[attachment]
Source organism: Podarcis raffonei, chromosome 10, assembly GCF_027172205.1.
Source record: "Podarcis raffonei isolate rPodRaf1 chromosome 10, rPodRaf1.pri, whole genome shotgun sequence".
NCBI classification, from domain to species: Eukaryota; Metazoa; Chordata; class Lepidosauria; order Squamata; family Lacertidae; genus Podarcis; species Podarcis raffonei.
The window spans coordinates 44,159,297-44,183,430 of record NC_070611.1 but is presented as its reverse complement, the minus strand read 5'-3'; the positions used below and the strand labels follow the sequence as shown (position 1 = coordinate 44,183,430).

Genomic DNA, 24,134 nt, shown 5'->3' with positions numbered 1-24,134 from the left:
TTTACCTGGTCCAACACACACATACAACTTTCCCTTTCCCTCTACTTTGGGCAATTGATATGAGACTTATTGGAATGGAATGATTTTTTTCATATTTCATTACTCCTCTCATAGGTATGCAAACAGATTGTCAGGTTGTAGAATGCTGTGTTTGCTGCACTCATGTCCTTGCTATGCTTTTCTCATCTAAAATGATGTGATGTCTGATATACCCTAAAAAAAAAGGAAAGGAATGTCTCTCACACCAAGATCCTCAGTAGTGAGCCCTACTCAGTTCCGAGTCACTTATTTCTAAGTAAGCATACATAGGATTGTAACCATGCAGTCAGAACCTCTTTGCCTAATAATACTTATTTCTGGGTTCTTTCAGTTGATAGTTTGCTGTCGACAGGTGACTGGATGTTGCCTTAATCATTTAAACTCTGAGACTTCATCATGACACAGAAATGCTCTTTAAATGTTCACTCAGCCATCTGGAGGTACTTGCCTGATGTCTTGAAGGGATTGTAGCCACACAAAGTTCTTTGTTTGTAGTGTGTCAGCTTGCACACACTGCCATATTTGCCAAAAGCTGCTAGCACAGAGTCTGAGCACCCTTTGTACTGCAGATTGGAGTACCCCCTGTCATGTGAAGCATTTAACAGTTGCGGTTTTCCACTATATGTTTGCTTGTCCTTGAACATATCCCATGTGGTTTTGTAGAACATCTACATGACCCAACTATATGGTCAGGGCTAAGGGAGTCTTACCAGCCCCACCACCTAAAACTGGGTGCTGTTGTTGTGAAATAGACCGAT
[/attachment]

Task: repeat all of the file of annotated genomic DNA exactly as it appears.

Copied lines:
Source organism: Podarcis raffonei, chromosome 10, assembly GCF_027172205.1.
Source record: "Podarcis raffonei isolate rPodRaf1 chromosome 10, rPodRaf1.pri, whole genome shotgun sequence".
NCBI classification, from domain to species: Eukaryota; Metazoa; Chordata; class Lepidosauria; order Squamata; family Lacertidae; genus Podarcis; species Podarcis raffonei.
The window spans coordinates 44,159,297-44,183,430 of record NC_070611.1 but is presented as its reverse complement, the minus strand read 5'-3'; the positions used below and the strand labels follow the sequence as shown (position 1 = coordinate 44,183,430).

Genomic DNA, 24,134 nt, shown 5'->3' with positions numbered 1-24,134 from the left:
TTTACCTGGTCCAACACACACATACAACTTTCCCTTTCCCTCTACTTTGGGCAATTGATATGAGACTTATTGGAATGGAATGATTTTTTTCATATTTCATTACTCCTCTCATAGGTATGCAAACAGATTGTCAGGTTGTAGAATGCTGTGTTTGCTGCACTCATGTCCTTGCTATGCTTTTCTCATCTAAAATGATGTGATGTCTGATATACCCTAAAAAAAAAGGAAAGGAATGTCTCTCACACCAAGATCCTCAGTAGTGAGCCCTACTCAGTTCCGAGTCACTTATTTCTAAGTAAGCATACATAGGATTGTAACCATGCAGTCAGAACCTCTTTGCCTAATAATACTTATTTCTGGGTTCTTTCAGTTGATAGTTTGCTGTCGACAGGTGACTGGATGTTGCCTTAATCATTTAAACTCTGAGACTTCATCATGACACAGAAATGCTCTTTAAATGTTCACTCAGCCATCTGGAGGTACTTGCCTGATGTCTTGAAGGGATTGTAGCCACACAAAGTTCTTTGTTTGTAGTGTGTCAGCTTGCACACACTGCCATATTTGCCAAAAGCTGCTAGCACAGAGTCTGAGCACCCTTTGTACTGCAGATTGGAGTACCCCCTGTCATGTGAAGCATTTAACAGTTGCGGTTTTCCACTATATGTTTGCTTGTCCTTGAACATATCCCATGTGGTTTTGTAGAACATCTACATGACCCAACTATATGGTCAGGGCTAAGGGAGTCTTACCAGCCCCACCACCTAAAACTGGGTGCTGTTGTTGTGAAATAGACCGAT